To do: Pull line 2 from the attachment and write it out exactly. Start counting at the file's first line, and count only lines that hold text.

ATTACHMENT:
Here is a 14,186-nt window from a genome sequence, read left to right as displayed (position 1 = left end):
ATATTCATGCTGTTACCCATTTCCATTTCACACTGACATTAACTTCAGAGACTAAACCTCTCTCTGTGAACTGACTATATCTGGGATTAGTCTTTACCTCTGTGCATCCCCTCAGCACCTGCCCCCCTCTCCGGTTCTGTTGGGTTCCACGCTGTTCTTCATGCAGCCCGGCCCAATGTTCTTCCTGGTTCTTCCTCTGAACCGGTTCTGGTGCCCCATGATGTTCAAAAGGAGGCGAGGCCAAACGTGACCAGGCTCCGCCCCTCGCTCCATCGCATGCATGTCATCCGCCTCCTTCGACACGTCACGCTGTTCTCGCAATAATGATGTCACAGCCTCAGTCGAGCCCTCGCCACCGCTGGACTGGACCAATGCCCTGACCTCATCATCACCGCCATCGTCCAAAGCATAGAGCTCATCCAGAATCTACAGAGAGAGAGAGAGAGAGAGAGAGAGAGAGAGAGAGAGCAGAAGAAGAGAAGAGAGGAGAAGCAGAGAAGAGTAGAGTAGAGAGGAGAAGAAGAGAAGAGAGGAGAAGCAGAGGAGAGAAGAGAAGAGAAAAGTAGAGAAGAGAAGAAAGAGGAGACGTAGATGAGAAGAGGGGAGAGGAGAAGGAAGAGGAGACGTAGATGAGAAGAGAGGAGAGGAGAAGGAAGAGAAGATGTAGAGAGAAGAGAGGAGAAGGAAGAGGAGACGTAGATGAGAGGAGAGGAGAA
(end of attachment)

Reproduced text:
ATATTCATGCTGTTACCCATTTCCATTTCACACTGACATTAACTTCAGAGACTAAACCTCTCTCTGTGAACTGACTATATCTGGGATTAGTCTTTACCTCTGTGCATCCCCTCAGCACCTGCCCCCCTCTCCGGTTCTGTTGGGTTCCACGCTGTTCTTCATGCAGCCCGGCCCAATGTTCTTCCTGGTTCTTCCTCTGAACCGGTTCTGGTGCCCCATGATGTTCAAAAGGAGGCGAGGCCAAACGTGACCAGGCTCCGCCCCTCGCTCCATCGCATGCATGTCATCCGCCTCCTTCGACACGTCACGCTGTTCTCGCAATAATGATGTCACAGCCTCAGTCGAGCCCTCGCCACCGCTGGACTGGACCAATGCCCTGACCTCATCATCACCGCCATCGTCCAAAGCATAGAGCTCATCCAGAATCTACAGAGAGAGAGAGAGAGAGAGAGAGAGAGAGAGAGAGAGCAGAAGAAGAGAAGAGAGGAGAAGCAGAGAAGAGTAGAGTAGAGAGGAGAAGAAGAGAAGAGAGGAGAAGCAGAGGAGAGAAGAGAAGAGAAAAGTAGAGAAGAGAAGAAAGAGGAGACGTAGATGAGAAGAGGGGAGAGGAGAAGGAAGAGGAGACGTAGATGAGAAGAGAGGAGAGGAGAAGGAAGAGAAGATGTAGAGAGAAGAGAGGAGAAGGAAGAGGAGACGTAGATGAGAGGAGAGGAGAA